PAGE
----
“Hello! What’s your name? What’s your favourite food? What are your hobbies?” asks Max excitedly while waving to staff volunteers whom he is meeting for the first time. These are some questions that special needs trainees like Max are taught at the TOUCH Centre for Independent Living (TCIL) during their personal social skills class to break the ice when meeting new people.
As part of TOUCH’s 30th Anniversary celebrations, staff volunteers got the opportunity to facilitate lessons run across three days at TCIL.
What does a normal day look like for a special needs trainee at TCIL? Through lessons like financial planning, housekeeping, personal social skills, snack-making and more, trainees learn functional knowledge and skills to equip them to live independently in the community.
Trainees learning about values like gentleness and patience during their personal social skills class.
From discussing their favourite football club to sharing about where to find the most delicious Western food in Bukit Merah, the trainees and staff volunteers soon warmed up to one another. “I was initially worried about engaging the trainees as I’ve never volunteered with them before. When the lessons started, I realised my worries were unfounded as they were all so friendly and easy-going,” shares Chloe Chng from the Communications team.
Guiding trainees as they learn how to make a simple snack with cornflakes during their snack-making class.
Staff volunteers took on a supervisory role, watching over the trainees as they carried out activities like vacuuming and cleaning their classroom during their housekeeping class. During music and expression class, trainees took turns to showcase their dance moves as they sang along to Disney classics and old-school hits from the Beatles.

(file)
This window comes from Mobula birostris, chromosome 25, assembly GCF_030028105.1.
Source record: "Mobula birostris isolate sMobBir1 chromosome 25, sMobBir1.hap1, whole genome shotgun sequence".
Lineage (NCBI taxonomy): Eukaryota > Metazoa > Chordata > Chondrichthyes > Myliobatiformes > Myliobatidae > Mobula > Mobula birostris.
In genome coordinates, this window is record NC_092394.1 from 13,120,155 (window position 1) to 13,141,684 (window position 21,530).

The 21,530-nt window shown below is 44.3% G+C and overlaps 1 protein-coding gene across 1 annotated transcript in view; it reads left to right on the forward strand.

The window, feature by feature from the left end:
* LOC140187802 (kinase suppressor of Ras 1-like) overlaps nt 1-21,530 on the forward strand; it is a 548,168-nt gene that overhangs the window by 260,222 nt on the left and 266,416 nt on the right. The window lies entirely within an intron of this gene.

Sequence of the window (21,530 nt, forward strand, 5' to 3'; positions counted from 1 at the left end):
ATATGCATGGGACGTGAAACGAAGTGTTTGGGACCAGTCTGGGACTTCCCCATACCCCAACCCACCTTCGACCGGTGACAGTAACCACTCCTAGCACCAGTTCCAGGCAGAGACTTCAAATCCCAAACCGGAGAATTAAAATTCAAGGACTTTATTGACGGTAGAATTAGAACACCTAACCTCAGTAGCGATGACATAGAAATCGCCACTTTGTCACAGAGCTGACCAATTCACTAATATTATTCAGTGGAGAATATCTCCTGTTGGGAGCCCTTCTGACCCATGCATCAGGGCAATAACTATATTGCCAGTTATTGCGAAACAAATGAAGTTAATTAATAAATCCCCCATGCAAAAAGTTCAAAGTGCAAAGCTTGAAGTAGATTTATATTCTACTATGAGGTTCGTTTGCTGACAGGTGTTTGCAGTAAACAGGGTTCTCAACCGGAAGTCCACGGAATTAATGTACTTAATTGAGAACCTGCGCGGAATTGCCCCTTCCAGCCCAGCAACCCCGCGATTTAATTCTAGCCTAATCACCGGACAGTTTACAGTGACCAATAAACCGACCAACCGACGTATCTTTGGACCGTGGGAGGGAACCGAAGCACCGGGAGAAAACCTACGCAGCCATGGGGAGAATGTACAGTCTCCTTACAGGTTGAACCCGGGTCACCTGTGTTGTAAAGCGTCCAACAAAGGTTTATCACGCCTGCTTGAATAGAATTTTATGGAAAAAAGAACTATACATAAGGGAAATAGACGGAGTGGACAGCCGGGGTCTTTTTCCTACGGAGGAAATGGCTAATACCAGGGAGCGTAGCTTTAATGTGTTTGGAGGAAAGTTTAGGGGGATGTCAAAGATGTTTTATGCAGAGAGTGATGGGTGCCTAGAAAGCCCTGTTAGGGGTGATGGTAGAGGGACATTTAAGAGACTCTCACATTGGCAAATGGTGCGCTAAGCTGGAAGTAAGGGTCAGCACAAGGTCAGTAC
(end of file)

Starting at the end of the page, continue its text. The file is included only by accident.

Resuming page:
Learning the importance of communication through a game of broken telephone charades.
Shermaine Chua from the Communications team shares, “The volunteering experience was enriching and has made me understand that daily activities which seem normal might be a challenge for the trainees. However, with patience, kindness and understanding, the trainees are able to carry out these activities independently. I'm glad for the opportunity to volunteer with persons with special needs!”
It was a fruitful three-days of volunteering with the trainees at TCIL and our staff volunteers look forward to the next time that they can head down again!
For more information about our 30th anniversary, please visit www.touch.org.sg/30yearswithtouch! If you'll like to volunteer at TCIL, please drop an email to [email protected] to find out more.